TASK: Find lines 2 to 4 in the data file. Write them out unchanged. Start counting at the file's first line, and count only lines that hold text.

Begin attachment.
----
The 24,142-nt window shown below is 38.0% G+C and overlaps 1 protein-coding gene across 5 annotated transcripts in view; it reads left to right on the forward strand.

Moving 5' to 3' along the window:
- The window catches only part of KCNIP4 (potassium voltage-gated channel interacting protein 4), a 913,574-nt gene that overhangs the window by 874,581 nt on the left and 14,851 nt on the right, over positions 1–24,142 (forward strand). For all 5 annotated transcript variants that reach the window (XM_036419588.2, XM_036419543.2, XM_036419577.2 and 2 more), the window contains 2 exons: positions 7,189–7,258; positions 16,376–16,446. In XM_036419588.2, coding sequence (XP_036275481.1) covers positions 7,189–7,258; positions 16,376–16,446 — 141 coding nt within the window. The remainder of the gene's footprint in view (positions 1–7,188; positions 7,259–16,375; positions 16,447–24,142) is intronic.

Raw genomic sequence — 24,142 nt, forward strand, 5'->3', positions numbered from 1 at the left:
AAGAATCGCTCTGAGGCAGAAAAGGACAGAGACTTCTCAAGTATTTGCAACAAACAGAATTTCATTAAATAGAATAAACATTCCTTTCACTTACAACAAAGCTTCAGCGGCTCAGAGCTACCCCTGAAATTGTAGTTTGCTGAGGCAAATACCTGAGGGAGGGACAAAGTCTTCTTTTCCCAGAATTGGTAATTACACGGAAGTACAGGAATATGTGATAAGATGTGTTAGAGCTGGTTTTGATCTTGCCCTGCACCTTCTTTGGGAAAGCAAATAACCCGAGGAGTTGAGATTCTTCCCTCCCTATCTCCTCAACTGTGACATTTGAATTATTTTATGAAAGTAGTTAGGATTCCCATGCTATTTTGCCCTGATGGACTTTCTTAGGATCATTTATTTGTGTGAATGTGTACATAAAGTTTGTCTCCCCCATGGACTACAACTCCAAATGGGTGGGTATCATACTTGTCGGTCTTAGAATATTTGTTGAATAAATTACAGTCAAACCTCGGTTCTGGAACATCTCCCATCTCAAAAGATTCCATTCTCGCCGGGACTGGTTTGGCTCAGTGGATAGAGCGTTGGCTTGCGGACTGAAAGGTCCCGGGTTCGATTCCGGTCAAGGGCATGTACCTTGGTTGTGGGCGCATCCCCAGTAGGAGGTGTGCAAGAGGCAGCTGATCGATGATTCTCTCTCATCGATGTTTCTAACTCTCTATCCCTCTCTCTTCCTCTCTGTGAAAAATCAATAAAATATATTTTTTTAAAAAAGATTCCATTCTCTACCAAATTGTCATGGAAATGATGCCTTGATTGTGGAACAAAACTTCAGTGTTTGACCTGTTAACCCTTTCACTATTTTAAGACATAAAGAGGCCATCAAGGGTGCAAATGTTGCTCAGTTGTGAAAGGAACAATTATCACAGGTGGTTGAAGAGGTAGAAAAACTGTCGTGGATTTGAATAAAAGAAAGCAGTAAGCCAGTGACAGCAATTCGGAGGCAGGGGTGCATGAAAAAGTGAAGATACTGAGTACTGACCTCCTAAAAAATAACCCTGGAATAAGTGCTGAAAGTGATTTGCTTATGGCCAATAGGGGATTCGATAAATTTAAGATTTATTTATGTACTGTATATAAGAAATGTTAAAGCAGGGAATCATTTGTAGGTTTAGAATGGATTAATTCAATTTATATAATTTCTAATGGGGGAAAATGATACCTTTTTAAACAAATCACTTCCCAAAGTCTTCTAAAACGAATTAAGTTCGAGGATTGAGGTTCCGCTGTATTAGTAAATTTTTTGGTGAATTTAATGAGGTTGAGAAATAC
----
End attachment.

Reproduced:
Moving 5' to 3' along the window:
- The window catches only part of KCNIP4 (potassium voltage-gated channel interacting protein 4), a 913,574-nt gene that overhangs the window by 874,581 nt on the left and 14,851 nt on the right, over positions 1–24,142 (forward strand). For all 5 annotated transcript variants that reach the window (XM_036419588.2, XM_036419543.2, XM_036419577.2 and 2 more), the window contains 2 exons: positions 7,189–7,258; positions 16,376–16,446. In XM_036419588.2, coding sequence (XP_036275481.1) covers positions 7,189–7,258; positions 16,376–16,446 — 141 coding nt within the window. The remainder of the gene's footprint in view (positions 1–7,188; positions 7,259–16,375; positions 16,447–24,142) is intronic.

Raw genomic sequence — 24,142 nt, forward strand, 5'->3', positions numbered from 1 at the left: